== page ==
Keeping a group of friends who are positive, encouraging, helpful, and steering clear of antagonistic attitudes is extremely beneficial to both physical and spiritual health.  In a recent study at Stanford University, a pair of researchers reviewed over 200 studies on group therapy and concluded that group members “develop close bonds with the other members and are deeply influenced by their positive acceptance and feedback.”  In other words, negative thinking keeps people in bondage, whereas the positive encouragement of others brings freedom and life.

Rebuke it.

Someone might be speaking to you, start talking around some issue slowly, but eventually comes around to carving up another person like a Thanksgiving turkey. What do you do?  Rebuke it. We can say something like, “When you continue to speak with such negativity about ______ I feel upset because I need to be in a place which helps me to spiritually grow. Will you please stop being so negative?”

I once had a person come to me not knowing how to deal with a negative person. I walked him through some biblical ways about confronting the negativity when it comes. He simply hung his head and said he could not do that. He was miserable, which is why he came and talked to me. And he walked away with that same misery because he was not willing to call out a person on their destructive negativity.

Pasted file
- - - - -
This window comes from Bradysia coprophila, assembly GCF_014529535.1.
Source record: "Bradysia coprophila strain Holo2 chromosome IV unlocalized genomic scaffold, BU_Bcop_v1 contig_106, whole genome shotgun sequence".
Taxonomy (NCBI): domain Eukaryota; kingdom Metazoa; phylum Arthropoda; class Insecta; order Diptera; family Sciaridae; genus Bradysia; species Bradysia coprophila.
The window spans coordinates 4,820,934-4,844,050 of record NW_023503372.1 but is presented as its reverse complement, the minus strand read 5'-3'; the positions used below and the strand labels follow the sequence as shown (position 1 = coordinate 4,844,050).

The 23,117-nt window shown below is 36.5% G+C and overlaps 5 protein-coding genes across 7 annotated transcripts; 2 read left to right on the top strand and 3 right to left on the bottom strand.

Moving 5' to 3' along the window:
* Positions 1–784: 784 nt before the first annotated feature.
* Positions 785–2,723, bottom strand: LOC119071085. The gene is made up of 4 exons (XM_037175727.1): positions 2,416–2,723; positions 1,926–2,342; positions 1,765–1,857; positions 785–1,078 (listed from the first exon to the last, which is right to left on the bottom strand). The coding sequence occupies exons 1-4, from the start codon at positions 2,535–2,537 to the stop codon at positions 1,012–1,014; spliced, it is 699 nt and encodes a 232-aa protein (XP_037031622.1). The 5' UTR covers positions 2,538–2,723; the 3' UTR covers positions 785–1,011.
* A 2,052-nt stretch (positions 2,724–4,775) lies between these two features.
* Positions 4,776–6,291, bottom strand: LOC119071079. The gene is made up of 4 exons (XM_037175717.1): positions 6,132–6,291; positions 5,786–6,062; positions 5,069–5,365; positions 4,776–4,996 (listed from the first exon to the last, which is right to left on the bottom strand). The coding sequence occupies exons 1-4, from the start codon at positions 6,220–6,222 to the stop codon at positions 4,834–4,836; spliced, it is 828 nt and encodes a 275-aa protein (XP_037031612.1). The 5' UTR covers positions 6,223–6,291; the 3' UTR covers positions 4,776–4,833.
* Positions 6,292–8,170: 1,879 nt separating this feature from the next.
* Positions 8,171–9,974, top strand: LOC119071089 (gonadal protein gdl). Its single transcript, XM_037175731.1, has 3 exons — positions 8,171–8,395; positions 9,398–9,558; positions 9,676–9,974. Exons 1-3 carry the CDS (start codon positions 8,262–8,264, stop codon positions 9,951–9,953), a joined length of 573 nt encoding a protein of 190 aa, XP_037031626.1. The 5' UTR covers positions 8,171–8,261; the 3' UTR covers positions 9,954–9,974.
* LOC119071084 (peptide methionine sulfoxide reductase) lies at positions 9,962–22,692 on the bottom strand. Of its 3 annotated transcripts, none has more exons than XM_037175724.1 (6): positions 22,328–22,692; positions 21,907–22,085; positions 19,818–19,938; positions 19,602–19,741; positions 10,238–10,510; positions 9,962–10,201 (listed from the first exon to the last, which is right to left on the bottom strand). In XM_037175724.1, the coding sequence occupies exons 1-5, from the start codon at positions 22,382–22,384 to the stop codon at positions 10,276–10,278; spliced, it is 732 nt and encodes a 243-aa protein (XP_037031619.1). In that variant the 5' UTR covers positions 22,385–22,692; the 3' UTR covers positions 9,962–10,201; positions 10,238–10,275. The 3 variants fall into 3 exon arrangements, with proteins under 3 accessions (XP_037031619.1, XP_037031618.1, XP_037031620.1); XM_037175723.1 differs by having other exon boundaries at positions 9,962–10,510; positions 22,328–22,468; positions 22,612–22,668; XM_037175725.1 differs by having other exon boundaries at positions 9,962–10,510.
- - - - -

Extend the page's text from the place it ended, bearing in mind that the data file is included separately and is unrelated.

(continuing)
You and I are in control of our own happiness. If another person causes us anger; if some politician drives us nuts; if a television program or radio show is upsetting me; then, it is our responsibility to keep away. If we have a chronic negative person in our life, and have tried to deal with that person, and they refuse to listen, we can say something like this when they start their rant: “I don’t want to hear it. And if you keep bringing it up and being negative, I will walk out of the room.”  The principle here is that we control our own behavior, not somebody else’s.

Redirect it.

Satan is the author of negative antagonism. He talked trash about God in the garden to Adam and Eve. So, avoid getting caught up in trying to dialogue with a negative person. Redirect the negativity by calling the person to change their ways, because truth be told, the negativity is really rebellion against God. It is not uncivil to put the focus on the life-giving positive effects of God’s gospel of grace in Jesus Christ and insist on repentance.